Cream of Chicken and Vegetable Soup

  • 1 boneless, skinless chicken breast about 8 ounces
  • 1 cup water
  • 1/2 cup low-sodium chicken broth
  • 1/2 cup each diced onion, carrot and celery
  • 1/2 teaspoon each minced fresh garlic, kosher salt, smoked paprika, and black pepper
  • 1/4 teaspoon each dried dill weed and dried thyme
  • 1 1/2 cups 2% milk
  • 1 tablespoon cornstarch
  • 1/2 cup frozen broccoli florets, quartered

Simmer the chicken breast in 1 cup of water in a 2 1/2 to 3 quart pot for about 15 minutes or until the chicken breast is cooked through.  Remove the chicken from the broth and put it on a plate to cool.  When the chicken is cool enough to touch, shred it with two forks..

In the same water that you boiled the chicken, add the broth, onion, carrot, celery, garlic, salt, paprika, pepper, dill, and thyme over high heat.  Bring to a boil and then simmer over medium low heat for 15 minutes.  Once you turn the heat to a simmer, add back in the chicken that you have now shredded.

In a measuring cup whisk the cornstarch into the milk.  Stir the milk/cornstarch mixture into the soup.  Add the frozen broccoli and simmer for about 10 more minutes.

Remove from heat and let stand for about five minutes before serving. Garnish with parsley.

According to the magazine this makes approximately 3 cups of soup which is two servings.  However, since we had a sandwich with it we opted to have only one cup of soup each so for us it made three servings.

As written, assuming two servings, each serving is 287 cal, 7 g total fat, 77 mg cholesterol, 711 mg sodium, 24 g carbs, 3 g fiber, and 32 g protein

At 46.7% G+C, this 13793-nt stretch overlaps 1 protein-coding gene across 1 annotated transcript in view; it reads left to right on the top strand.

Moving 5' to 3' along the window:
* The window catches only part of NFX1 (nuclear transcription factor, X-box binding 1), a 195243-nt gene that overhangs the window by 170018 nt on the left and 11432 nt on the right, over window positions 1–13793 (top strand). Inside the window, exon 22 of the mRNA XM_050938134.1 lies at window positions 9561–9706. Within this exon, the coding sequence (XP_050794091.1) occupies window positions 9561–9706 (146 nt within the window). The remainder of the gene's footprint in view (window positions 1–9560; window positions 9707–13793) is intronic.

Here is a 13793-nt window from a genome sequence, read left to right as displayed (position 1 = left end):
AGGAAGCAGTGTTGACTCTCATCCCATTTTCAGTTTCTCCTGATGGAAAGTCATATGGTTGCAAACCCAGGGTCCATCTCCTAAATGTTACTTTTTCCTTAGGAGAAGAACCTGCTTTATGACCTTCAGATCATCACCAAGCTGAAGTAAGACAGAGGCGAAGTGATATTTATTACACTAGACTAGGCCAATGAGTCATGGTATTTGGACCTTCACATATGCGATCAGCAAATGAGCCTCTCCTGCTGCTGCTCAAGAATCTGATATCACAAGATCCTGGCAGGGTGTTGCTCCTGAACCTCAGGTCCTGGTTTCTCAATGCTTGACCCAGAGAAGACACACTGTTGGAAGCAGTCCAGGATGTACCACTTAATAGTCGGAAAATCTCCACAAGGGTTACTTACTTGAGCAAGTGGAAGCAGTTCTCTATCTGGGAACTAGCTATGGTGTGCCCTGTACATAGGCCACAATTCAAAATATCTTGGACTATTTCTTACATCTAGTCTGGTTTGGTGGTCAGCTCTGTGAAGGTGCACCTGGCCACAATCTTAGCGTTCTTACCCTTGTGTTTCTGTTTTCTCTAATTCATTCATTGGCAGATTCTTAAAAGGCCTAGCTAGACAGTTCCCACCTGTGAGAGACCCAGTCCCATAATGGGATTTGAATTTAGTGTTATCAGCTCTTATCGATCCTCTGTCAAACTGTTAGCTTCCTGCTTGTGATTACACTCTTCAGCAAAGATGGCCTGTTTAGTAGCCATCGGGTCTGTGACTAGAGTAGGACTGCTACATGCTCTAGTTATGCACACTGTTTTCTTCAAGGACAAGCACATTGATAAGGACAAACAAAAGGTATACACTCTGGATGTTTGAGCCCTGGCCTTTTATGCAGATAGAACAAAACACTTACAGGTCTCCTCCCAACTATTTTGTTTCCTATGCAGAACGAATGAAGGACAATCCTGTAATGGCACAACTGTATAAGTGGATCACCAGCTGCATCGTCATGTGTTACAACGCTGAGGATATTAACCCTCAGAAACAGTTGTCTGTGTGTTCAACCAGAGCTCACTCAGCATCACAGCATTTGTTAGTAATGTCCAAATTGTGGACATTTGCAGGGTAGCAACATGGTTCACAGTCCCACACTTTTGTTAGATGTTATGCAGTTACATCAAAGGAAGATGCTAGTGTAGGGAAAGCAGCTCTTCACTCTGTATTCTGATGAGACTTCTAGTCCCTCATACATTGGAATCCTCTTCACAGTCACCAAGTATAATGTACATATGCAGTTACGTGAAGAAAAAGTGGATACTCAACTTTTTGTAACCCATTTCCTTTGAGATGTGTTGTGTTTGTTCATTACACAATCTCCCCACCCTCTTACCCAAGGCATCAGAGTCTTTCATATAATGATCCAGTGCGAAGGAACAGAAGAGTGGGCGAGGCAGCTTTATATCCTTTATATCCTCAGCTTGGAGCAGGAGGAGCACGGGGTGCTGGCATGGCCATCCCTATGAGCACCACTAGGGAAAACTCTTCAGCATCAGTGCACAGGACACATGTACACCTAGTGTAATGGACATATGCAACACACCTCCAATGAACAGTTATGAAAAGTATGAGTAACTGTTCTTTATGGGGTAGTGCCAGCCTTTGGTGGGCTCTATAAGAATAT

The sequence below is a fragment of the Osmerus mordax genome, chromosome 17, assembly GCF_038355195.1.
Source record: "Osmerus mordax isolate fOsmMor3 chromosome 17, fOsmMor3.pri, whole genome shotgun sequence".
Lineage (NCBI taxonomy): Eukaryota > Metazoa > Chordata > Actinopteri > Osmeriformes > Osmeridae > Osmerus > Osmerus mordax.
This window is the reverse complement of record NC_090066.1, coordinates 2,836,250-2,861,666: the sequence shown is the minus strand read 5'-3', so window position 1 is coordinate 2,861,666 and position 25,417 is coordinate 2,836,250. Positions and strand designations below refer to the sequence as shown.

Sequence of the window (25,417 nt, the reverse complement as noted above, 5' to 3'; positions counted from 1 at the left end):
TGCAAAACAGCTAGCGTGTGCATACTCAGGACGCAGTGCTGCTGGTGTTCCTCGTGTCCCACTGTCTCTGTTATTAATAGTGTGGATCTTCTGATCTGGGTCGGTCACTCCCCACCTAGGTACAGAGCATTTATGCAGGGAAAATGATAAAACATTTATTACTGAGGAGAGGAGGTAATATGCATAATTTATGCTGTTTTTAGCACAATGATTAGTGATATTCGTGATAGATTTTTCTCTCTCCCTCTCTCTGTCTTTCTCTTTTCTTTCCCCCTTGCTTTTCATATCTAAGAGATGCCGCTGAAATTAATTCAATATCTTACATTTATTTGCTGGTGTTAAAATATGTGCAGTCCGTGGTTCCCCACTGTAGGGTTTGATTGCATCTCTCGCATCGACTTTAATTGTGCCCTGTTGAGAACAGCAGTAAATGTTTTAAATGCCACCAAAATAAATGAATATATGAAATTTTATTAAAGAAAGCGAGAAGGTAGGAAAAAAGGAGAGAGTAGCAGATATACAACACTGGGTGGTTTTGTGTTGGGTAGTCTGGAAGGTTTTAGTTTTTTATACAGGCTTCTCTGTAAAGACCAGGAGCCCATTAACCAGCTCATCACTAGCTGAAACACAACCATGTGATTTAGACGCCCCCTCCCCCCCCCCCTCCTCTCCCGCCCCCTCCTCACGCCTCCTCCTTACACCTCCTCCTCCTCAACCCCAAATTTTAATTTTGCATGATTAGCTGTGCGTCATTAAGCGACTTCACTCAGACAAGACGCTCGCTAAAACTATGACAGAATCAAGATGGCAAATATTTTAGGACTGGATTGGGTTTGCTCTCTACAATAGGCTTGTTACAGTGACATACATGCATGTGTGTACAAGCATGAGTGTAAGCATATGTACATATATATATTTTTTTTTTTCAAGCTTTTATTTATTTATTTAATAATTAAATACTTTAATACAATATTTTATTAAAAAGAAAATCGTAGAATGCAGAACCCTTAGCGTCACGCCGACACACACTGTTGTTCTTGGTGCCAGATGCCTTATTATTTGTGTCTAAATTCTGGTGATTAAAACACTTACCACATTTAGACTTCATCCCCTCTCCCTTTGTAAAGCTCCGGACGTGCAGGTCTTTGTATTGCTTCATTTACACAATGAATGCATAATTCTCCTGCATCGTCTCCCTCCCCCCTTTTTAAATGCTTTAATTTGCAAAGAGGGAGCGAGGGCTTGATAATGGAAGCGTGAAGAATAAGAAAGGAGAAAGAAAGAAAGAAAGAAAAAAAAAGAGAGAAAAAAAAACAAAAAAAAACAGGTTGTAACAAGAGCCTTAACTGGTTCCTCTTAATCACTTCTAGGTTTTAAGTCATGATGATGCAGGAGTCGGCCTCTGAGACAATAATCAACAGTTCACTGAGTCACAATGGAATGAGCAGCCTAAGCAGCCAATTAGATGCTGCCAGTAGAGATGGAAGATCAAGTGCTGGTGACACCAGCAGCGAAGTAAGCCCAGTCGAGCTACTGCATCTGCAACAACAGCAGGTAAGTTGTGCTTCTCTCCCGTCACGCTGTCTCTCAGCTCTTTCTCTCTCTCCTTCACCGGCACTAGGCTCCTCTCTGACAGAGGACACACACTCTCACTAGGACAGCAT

I would definitely make this recipe again.  I might use a little bit more cornstarch next time just to make it a little thicker.  I did use 1% milk instead of 2% milk but I don’t think that made much of a difference in the thickness of the broth.  All in all it was a very good soup.


Charred Lemon Chicken Piccata, a Cooking Light recipe

I love chicken piccata.  There really isn’t any way that you can mess up chicken and lemon especially when it’s served over pasta.  When I saw the recipe in Cooking Light Magazine in the January 2015 issue for Charred Lemon Chicken Piccata, I knew I had to try it.  This is what you end up with:


First you slice up 2 small lemons thinly, add some garlic and some sugar and let that mascerate.20150130_154042

The recipe, which I will give you at the end of this post, calls for you to pound out chicken breasts to about three quarters of an inch thick.  I don’t like to do that.  But luckily I buy my chicken breasts at a meat market which usually has boneless skinless chicken breasts that are between 12 and 14 ounces for a split chicken breast.  They are huge!  So I take my very sharp chefs knife and I slice the chicken breasts horizontally into two or three much thinner chicken cutlets.20150130_155547

These three chicken cutlets all came from one huge chicken breast.  However, when I do cut them this way they do end up closer to a 1/4 to 1/2 inch thick so I have to adjust the cooking time a little to keep from having overcooked, dry chicken.

Anyway, this recipe turned out very well and I really enjoyed it.  For those of you who are on Weight Watchers, the chicken, one cutlet, and about 3 tablespoons of the sauce comes out to about 8 Point Plus.  The pasta is extra.  Now without further ado here is the recipe:

Charred Lemon Chicken Piccata

2 small lemons, cut into thin rounds
1 1/2 teaspoons sugar
4 garlic cloves, halved
4 (6-ounce) skinless, boneless chicken breast halves, pounded to 3/4-inch thickness
1/2 teaspoon kosher salt, divided